2007all.htm#NV, retrieved on 2008-09-20. [7] "ADA’s 2008 Congressional Voting Record" (PDF), Americans for Democratic Action, votingrecords/2008.pdf, retrieved on 2009-02-07. [8] "Senator Harry M. Reid", Project Vote Smart, issue_rating_category.php?can_id=S0561103, retrieved on 2008-04-04. [9] "Reid, Clinton Detail Prevention First Amendment", Democratic Party, 2005-03-17, ~dpc/press/05/2005317532.html, retrieved on 2008-04-03. [10] Kirkpatrick, David D. (2007-01-19), "Senate Passes Vast Ethics Overhaul", The New York Times, washington/ 19ethics.html?ei=5070&en=69e076d27674558c&ex retrieved on 2009-02-09. [11] "Senator Harry M. Reid Issue Positions", Project Vote Smart,, retrieved on 2008-03-17. [12] Curry, Tom (2007-04-19), "Supreme Court ruling raises ’08 stakes", MSNBC, 18201772/, retrieved on 2008-03-17. [13] "Harry Reid on Abortion", On the Issues, Harry_Reid_Abortion.htm, retrieved on 2008-04-04. [14] "Harry Reid on Crime", On the Issues, Harry_Reid.htm#Crime, retrieved on 2009-02-09. [15] Reid, Harry M., "George Bush Vetos Stem Cell Research", Give ’em Hell Harry, page/community/post_group/VIPs/Vjx, retrieved on 2009-02-09. [16] "Harry Reid on Gun Control", On the Issues, Senate/Harry_Reid.htm#Gun_Control, retrieved on 2009-02-09. [17] Deutsch, Robert (2006-12-30), "Advocates hope new Congress will act on immigration reform", USA Today, 2006-12-30-immigration_x.htm, retrieved on 2009-02-14.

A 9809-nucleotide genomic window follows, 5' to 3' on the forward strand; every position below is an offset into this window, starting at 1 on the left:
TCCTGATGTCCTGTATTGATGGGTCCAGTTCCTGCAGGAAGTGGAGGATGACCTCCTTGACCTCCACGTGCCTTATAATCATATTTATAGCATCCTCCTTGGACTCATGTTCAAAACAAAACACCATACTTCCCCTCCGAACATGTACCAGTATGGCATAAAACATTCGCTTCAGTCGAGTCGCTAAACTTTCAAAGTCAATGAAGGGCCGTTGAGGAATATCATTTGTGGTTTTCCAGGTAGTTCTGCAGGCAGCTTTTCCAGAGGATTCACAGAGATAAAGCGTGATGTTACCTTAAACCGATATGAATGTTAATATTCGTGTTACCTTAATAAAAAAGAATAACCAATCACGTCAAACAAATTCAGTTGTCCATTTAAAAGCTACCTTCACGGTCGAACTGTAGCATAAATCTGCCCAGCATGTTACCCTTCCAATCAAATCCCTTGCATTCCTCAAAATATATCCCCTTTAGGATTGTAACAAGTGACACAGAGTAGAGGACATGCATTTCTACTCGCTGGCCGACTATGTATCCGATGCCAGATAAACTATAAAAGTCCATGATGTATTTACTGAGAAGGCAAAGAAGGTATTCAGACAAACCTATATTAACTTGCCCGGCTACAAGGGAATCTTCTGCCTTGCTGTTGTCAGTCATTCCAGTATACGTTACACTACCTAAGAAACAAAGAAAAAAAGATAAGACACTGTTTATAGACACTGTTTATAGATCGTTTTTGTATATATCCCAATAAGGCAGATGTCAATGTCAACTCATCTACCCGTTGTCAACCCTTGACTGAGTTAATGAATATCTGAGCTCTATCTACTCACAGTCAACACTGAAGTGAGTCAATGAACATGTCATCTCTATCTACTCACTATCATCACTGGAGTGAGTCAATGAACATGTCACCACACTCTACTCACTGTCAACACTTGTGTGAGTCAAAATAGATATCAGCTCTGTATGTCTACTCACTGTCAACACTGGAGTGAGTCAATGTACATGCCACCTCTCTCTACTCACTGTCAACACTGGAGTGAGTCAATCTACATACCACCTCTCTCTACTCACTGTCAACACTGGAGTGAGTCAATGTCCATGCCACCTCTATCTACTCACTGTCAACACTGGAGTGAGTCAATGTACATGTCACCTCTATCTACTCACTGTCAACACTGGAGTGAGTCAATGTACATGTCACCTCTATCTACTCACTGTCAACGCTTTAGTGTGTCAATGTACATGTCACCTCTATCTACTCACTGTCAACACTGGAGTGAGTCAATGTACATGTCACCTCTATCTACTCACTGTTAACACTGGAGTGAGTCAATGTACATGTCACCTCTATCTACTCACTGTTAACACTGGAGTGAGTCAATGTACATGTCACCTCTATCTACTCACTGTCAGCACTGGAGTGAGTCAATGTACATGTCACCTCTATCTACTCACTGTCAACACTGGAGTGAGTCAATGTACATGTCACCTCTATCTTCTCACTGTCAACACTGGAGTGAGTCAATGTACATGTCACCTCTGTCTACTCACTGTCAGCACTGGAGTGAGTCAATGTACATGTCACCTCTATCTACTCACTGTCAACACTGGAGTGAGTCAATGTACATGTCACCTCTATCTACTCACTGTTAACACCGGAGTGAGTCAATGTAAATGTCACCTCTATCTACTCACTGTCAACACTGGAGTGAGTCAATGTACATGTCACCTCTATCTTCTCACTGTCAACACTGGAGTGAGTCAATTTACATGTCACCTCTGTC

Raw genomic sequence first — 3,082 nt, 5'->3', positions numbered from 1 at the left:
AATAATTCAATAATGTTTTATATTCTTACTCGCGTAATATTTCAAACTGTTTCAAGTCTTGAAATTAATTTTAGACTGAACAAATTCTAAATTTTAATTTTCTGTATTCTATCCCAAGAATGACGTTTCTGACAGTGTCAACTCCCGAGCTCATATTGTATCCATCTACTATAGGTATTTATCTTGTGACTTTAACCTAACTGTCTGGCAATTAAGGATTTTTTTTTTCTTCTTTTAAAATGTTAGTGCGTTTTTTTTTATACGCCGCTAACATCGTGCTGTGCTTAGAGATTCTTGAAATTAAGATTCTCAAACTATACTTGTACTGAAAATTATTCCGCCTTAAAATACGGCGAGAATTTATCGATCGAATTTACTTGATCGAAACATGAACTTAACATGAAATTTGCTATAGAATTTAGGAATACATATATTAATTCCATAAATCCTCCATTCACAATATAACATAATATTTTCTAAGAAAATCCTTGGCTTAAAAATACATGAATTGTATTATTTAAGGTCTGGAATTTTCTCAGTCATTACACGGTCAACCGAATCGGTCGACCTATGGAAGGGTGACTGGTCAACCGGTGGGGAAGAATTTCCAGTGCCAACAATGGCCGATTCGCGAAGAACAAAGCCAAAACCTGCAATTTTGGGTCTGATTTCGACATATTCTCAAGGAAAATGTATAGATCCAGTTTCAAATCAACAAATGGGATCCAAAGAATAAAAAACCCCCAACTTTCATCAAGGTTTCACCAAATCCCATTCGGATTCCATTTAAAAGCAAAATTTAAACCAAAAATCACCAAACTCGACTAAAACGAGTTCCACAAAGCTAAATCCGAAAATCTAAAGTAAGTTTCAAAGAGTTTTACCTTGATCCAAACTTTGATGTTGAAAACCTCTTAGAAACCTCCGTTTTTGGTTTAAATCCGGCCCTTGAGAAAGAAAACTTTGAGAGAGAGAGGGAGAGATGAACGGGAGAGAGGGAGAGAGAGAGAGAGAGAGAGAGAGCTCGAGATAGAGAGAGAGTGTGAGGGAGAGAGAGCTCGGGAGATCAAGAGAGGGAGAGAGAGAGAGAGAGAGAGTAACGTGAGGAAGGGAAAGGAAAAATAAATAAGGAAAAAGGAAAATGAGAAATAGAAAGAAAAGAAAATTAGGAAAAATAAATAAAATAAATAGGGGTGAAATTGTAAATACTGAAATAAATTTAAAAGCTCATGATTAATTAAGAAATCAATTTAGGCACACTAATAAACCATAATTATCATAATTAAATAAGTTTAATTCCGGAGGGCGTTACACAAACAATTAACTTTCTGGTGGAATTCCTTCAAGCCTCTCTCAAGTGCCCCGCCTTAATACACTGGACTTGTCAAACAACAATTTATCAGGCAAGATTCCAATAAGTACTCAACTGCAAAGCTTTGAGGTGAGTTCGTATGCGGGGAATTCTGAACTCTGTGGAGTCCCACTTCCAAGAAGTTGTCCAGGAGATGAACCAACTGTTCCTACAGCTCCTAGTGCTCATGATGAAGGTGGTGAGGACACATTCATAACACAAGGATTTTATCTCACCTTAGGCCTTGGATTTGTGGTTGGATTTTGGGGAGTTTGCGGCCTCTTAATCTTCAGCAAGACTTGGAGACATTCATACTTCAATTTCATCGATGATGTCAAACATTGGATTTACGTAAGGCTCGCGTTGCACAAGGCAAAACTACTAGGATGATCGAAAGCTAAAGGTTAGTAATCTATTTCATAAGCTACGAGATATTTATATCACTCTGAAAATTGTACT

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Harry Reid